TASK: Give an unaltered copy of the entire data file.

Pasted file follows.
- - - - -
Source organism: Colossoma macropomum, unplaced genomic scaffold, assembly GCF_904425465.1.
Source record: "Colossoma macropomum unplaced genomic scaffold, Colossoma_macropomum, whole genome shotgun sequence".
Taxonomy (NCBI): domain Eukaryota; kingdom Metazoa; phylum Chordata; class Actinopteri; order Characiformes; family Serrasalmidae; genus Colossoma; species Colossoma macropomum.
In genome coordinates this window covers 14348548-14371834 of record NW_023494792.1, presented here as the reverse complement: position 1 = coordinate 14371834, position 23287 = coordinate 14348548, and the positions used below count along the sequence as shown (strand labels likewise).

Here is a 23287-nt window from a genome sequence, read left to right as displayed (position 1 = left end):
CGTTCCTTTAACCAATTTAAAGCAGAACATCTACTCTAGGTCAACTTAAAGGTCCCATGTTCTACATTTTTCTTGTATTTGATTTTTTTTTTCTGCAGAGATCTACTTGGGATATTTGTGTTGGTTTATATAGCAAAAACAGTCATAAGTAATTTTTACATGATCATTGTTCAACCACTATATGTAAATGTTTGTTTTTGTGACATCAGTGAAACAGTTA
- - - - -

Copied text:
Source organism: Colossoma macropomum, unplaced genomic scaffold, assembly GCF_904425465.1.
Source record: "Colossoma macropomum unplaced genomic scaffold, Colossoma_macropomum, whole genome shotgun sequence".
Taxonomy (NCBI): domain Eukaryota; kingdom Metazoa; phylum Chordata; class Actinopteri; order Characiformes; family Serrasalmidae; genus Colossoma; species Colossoma macropomum.
In genome coordinates this window covers 14348548-14371834 of record NW_023494792.1, presented here as the reverse complement: position 1 = coordinate 14371834, position 23287 = coordinate 14348548, and the positions used below count along the sequence as shown (strand labels likewise).

Here is a 23287-nt window from a genome sequence, read left to right as displayed (position 1 = left end):
CGTTCCTTTAACCAATTTAAAGCAGAACATCTACTCTAGGTCAACTTAAAGGTCCCATGTTCTACATTTTTCTTGTATTTGATTTTTTTTTTCTGCAGAGATCTACTTGGGATATTTGTGTTGGTTTATATAGCAAAAACAGTCATAAGTAATTTTTACATGATCATTGTTCAACCACTATATGTAAATGTTTGTTTTTGTGACATCAGTGAAACAGTTA